The Herbal Butterfly Garden

Use herbs to create a beautiful butterfly garden and functioning habitat.

| April/May 1997

  • This bee balm flower provides a resting place and sweet nectar for a festive American painted lady.
    Photograph by J. G. Strauch, Jr.
  • The gulf fritillary is attracted to the profusion of ­fuchsia-colored blossoms on ­autumn sage.
    Photograph by Karin Arrigoni
  • A cabbage white alights on a ­purple spike of lavender.
    Photograph by Karin Arrigoni
  • The butterfly bush lures a wide assortment of butterflies, including this sprightly skipper.
    Photograph by Karin Arrigoni
  • The folded-wing skipper, a frequent visitor to the herb garden, is especially fond of pineapple mint.
    Photograph by Karin Arrigoni
  • This American painted lady feasts on a flowering head of garlic chives.
    Photograph by Karin Arrigoni

Few sights are more relaxing and uplifting than a butterfly gracefully flitting from flower to flower in the garden. For centuries, people have been fascinated by these beautiful yet commonplace creatures. Bearing fanciful names such as painted lady, mourning cloak, silvery blue, and spring azure, butterflies evoke an image of elusive, fleeting beauty that stirs the imagination. Attracting butterflies to your own garden is easy: all you really need is a sunny location where you can plant nectar-producing flowers for adult butterflies and host plants for their larvae.

Butterflies find many common herbs irresistible. You can encourage a wide variety of butterflies—from tiny skippers to magnificent swallowtails—to linger in your herb garden by growing clumps of bright yellow goldenrod, a variety of mints, yarrows, and other delicacies. Since many herbs are excellent food sources for butterflies and both herbs and butterflies share an affinity for open space and sunshine, a well-designed herb garden can be a haven for butterflies. Familiar herbs such as parsley, dill, anise, and fennel are also food plants of the caterpillars of several species. Planting a combination of butterfly-attracting herbs and traditional butterfly namesake plants such as butterfly bush (Buddleia davidii) and butterfly weed (Asclepias tuberosa) can practically guarantee a constant stream of butterflies to your garden from spring through fall. Buddleia’s fragrant purple, pink, blue, or white flower spikes in late summer attract adult monarchs, mourning cloaks, red admirals, gulf fritillaries, and many other species. Butterfly weed, an orange-flowered milkweed that’s also known as pleurisy root, furnishes nectar to adults; caterpillars feed on the foliage, which then makes them taste bitter to predators.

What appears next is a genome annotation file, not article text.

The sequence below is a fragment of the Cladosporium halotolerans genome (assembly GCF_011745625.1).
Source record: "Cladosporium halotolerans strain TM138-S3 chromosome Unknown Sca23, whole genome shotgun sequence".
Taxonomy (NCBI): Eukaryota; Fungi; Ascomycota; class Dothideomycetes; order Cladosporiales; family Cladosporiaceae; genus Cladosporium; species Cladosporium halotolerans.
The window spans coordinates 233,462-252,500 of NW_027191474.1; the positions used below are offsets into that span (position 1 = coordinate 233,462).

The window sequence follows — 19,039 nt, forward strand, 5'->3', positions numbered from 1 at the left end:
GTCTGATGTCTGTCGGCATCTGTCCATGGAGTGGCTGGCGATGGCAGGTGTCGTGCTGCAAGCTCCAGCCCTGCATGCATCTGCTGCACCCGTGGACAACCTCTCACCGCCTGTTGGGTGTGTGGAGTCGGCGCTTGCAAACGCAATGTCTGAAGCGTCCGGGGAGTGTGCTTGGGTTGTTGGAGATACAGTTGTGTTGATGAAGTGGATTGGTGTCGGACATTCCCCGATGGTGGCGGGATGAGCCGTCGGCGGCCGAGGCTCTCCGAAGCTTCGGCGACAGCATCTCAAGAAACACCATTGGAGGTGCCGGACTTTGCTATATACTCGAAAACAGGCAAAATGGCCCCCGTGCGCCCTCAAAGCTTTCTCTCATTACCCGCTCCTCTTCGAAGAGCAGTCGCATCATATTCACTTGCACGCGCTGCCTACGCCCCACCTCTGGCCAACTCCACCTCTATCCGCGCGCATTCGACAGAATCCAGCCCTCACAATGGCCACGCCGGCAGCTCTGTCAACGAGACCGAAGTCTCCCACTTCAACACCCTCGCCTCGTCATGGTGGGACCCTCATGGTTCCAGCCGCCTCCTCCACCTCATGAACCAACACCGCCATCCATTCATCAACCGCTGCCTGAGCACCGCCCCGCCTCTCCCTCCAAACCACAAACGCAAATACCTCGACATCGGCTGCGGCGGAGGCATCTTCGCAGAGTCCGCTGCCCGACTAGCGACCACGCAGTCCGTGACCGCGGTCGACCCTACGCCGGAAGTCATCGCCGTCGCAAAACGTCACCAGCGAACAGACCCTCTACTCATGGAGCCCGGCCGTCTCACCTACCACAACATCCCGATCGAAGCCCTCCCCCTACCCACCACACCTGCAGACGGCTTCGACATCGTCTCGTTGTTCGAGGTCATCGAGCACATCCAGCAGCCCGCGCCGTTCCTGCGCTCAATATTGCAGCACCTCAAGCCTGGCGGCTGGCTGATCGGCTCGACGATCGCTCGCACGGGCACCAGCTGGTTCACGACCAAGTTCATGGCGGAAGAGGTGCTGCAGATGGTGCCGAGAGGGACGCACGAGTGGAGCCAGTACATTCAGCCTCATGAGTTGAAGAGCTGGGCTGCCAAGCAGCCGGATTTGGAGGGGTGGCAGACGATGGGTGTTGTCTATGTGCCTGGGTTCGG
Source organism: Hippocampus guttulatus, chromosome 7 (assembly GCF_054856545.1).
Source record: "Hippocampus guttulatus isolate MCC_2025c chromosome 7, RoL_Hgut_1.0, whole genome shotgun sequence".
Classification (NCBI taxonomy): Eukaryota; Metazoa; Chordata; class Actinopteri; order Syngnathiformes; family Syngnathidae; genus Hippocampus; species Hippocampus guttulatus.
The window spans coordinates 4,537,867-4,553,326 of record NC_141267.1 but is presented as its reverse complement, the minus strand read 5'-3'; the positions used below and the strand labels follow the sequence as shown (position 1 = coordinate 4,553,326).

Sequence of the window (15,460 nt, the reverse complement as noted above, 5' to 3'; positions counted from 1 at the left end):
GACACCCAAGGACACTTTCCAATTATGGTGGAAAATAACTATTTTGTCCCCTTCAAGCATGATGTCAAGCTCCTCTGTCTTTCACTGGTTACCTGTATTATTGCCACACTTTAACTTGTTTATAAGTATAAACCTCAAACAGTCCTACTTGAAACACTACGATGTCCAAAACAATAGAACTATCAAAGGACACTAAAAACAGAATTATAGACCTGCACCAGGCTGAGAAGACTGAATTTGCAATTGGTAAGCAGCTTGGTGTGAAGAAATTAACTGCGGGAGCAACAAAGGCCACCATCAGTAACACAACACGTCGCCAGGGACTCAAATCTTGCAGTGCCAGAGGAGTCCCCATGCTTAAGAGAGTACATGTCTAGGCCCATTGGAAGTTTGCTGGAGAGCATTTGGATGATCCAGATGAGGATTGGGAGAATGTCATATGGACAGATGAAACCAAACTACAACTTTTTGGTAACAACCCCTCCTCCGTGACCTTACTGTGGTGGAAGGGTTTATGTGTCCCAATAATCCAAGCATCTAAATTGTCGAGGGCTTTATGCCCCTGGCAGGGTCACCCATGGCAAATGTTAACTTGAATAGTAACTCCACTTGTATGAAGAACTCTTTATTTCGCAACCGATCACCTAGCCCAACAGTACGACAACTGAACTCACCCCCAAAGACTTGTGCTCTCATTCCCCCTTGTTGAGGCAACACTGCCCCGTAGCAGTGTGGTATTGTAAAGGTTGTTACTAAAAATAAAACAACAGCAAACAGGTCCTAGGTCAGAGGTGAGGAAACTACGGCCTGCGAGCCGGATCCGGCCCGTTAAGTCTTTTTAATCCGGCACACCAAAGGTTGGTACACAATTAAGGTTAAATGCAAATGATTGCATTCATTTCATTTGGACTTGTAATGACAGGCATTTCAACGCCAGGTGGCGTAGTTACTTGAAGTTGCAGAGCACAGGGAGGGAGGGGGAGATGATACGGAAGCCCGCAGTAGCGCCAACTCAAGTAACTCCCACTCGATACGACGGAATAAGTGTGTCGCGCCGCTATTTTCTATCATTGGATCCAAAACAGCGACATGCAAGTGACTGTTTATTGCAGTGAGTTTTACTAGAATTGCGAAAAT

The life of a butterfly

Butterflies begin life as an egg that has been deposited on or near a host plant. At hatching, a tiny, hungry caterpillar (larva) emerges and begins feeding on the host plant (or in some species, on its own egg­shell). As it grows, the caterpillar sheds its skin several times, each time replacing it with a larger one. After three or four weeks, the caterpillar sheds one last time and turns into a chrysalis (pupa). It usually takes one to two weeks for the pupa to make the amazing and complex transformation into a butterfly. When the adult butterfly emerges, it begins searching for food and a mate. Most adults live for two or three weeks, a few live for ten months or longer, but some survive for only a few days.

Butterflies have many predators, including birds, lizards, spiders, flies, and wasps. Their primary survival methods are flight and disguise. Many kinds, such as the buckeye and large wood nymph, have small eyespots near the edges of their wings to confuse predators. Others, such as zebra swallowtails, have conspicuous tails to draw the attack of birds and lizards away from vital body parts. The color and form of many butterflies help them blend in with their surroundings; patches of tan, olive, and gray on the wings of the Arizona powdered skipper, for example, mirror its desert canyon habitat and make it almost invisible. Some butterflies even mimic the appearance of species that are distasteful to predators. Birds avoid viceroys because they resemble the offensive-tasting monarch.

Since many herbs are excellent food sources for butterflies and both herbs and butterflies share an affinity for open space and sunshine, a well-designed herb garden can be a haven for butterflies.

Customize for butterflies

Before designing a butterfly garden of your own, consult a good reference book such as The Audubon Society Field Guide to North American Butterflies to learn about native butterflies in your area. Finding out what the adults and young prefer to eat will help you determine which plants to include in your garden.

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